Kmart sued by toymaker over allegedly counterfeit stuffed bunnies

Credit: AAP Image/Paul Miller

Kmart is being sued in federal court for selling counterfeit stuffed animals.

UK-based toymaker Jellycat has accused the department store of profiting from a range of soft toys that ‘replicate’ their popular shy Jellycat bunny, which is sold in Australia and around the world.

Federal Court Cases Seen By The new daily claim that Kmart and its supplier, Headstart International, have “refused to comply” with requests to stop selling the toys, which Jellycat says are “passing off” as its own.

Kmart, which continues to sell the toys online, calls them “resoftables.”

But Jellycat alleges that Kmart customers were misled or deceived into believing that Kmart’s stuffed animals are genuine, reputable Jellycat toys because they have similar characteristics.

Jellycat wants the Federal Court to issue an injunction requiring Kmart to stop selling the toys and pay damages to compensate the company.

“The reputation and goodwill of Jellycat in the shape and characteristics of the Jellycat Shy Bunny and Jellycat’s business in general has been harmed,” lawyers for the UK-based company told the Federal Court.

Kmart and Jellycat Rabbits

Kmart’s bunny (left) and Jellycat’s bunny (right). Photo: The new daily composite

Jellycat also claims that Kmart breached Australian consumer law.

“Jellycat has suffered lasting loss and damage…and, unless such acts are restrained, will continue to suffer loss and damage,” he said.

Retailers like David Jones charge $32 for branded Jellycat bunnies in Australia, while Kmart’s stuffed animals are just $15, less than half the price.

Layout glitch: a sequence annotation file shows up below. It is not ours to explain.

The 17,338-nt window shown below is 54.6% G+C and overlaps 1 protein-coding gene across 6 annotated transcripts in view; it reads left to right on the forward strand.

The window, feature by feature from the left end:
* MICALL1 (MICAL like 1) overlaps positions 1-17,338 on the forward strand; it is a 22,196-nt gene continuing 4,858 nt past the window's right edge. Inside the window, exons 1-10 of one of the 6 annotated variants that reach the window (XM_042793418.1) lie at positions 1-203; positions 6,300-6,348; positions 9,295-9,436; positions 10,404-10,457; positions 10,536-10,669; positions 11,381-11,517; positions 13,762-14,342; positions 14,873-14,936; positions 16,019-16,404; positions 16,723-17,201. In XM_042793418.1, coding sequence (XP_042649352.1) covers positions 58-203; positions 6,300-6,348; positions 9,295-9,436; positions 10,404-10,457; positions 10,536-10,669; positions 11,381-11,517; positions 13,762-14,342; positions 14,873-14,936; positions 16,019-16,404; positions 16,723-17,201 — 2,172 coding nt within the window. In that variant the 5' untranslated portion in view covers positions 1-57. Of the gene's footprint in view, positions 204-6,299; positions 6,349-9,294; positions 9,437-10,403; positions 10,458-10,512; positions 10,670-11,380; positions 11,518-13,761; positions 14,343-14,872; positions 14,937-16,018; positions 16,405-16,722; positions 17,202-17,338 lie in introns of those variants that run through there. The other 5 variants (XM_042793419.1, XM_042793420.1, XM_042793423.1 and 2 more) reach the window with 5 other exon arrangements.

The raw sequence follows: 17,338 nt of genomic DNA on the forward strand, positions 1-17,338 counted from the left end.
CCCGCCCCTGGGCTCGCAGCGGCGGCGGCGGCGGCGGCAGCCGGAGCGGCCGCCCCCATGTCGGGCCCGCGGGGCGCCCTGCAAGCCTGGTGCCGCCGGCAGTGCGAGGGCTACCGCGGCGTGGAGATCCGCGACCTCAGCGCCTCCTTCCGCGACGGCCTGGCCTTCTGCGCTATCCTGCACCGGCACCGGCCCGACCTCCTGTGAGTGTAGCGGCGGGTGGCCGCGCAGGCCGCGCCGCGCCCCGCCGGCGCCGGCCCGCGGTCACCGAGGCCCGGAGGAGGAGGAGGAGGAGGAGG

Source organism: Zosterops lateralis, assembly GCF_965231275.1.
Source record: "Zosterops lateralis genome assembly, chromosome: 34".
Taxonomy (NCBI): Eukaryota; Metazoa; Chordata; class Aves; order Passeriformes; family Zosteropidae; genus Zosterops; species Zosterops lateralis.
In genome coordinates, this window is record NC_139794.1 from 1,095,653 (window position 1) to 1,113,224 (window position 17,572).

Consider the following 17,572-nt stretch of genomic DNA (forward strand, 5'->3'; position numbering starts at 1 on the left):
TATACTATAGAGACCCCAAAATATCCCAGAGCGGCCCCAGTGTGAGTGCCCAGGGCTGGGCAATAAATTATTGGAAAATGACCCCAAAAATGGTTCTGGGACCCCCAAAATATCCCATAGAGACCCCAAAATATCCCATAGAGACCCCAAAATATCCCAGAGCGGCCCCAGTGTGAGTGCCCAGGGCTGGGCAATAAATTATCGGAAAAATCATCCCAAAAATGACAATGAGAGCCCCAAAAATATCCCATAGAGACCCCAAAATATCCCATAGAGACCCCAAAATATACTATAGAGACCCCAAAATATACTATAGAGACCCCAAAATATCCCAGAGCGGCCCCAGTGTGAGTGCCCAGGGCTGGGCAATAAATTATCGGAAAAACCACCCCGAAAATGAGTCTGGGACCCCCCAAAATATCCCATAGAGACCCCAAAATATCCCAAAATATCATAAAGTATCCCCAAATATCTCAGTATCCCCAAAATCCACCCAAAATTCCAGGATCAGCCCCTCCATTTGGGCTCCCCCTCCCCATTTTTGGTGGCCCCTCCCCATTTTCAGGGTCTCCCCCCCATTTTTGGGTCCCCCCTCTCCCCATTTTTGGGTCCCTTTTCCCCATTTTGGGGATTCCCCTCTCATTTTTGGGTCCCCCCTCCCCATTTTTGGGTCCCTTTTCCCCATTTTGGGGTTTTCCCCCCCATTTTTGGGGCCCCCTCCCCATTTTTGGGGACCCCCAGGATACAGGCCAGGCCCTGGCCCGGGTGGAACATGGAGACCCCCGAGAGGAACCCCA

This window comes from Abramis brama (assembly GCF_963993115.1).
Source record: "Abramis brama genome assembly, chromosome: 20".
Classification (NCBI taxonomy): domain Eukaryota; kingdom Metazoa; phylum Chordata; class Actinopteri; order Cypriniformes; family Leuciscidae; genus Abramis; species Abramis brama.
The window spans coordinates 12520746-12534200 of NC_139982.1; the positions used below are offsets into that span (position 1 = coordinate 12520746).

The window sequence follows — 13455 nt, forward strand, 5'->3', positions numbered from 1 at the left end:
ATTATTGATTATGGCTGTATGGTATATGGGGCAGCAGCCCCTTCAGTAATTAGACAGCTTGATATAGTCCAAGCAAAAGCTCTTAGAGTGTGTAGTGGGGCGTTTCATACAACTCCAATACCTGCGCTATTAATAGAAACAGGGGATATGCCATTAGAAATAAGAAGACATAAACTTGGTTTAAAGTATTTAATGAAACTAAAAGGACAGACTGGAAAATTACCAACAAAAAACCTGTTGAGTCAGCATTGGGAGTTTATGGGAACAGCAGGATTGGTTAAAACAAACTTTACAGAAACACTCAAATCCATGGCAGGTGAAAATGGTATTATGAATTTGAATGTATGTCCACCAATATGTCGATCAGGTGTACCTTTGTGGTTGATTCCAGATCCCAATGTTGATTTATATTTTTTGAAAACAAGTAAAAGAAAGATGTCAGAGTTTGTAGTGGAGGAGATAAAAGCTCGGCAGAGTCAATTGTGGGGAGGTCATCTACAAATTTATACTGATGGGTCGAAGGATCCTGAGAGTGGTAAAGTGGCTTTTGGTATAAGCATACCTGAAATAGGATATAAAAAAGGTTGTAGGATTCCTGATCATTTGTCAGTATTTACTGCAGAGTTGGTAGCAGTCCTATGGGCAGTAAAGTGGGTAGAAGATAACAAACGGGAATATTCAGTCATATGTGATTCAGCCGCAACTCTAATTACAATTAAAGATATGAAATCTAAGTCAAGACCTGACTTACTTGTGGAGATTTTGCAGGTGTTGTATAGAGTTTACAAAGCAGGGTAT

Kmart has run into legal trouble in the past for selling allegedly counterfeit products at low prices. The popular discount retailer was also taken to court in 2018 for selling counterfeit cargo pants.

Intellectual property lawyer Nicole Murdoch said the case hinges on the idea that Kmart passed off its resoftables bunnies as Jellycat’s.

She said Jellycat will try to convince the court that it has a reputation with Australian consumers for selling its toys and that Kmart is trying to pass off its line of resoftables as Jellycat products.

“Their bunny has exaggerated features, he has overly long ears and a certain look on his face,” said Ms. Murdoch, a partner at EagleGate attorneys.

“It will be those characteristics that they believe are unique to them, that they have a reputation for selling a rabbit with those characteristics.”

Court documents claim Jellycat has sold 670,000 rabbits in Australia through its exclusive distributor since 2010.

The company says those sales amount to $16 million, which could play a role in damages awarded if the company wins its lawsuit.

But Jellycat may struggle to convince the court that customers were misled into thinking Kmart’s plush toys are Jellycat products.

“This type of claim is very much dependent on the reputation of the original rabbit,” Ms Murdoch said.

“If they can’t establish a reputation there, then how could anyone be misled into thinking they’re buying the original [Jellycat] rabbit?”

A potential problem for Jellycat is that Kmart has not adopted its brand name in its sale of the resoftables line, meaning it relies on the idea that customers recognize the over-the-top features of Jellycat bunnies.

This article was first published by The new daily.

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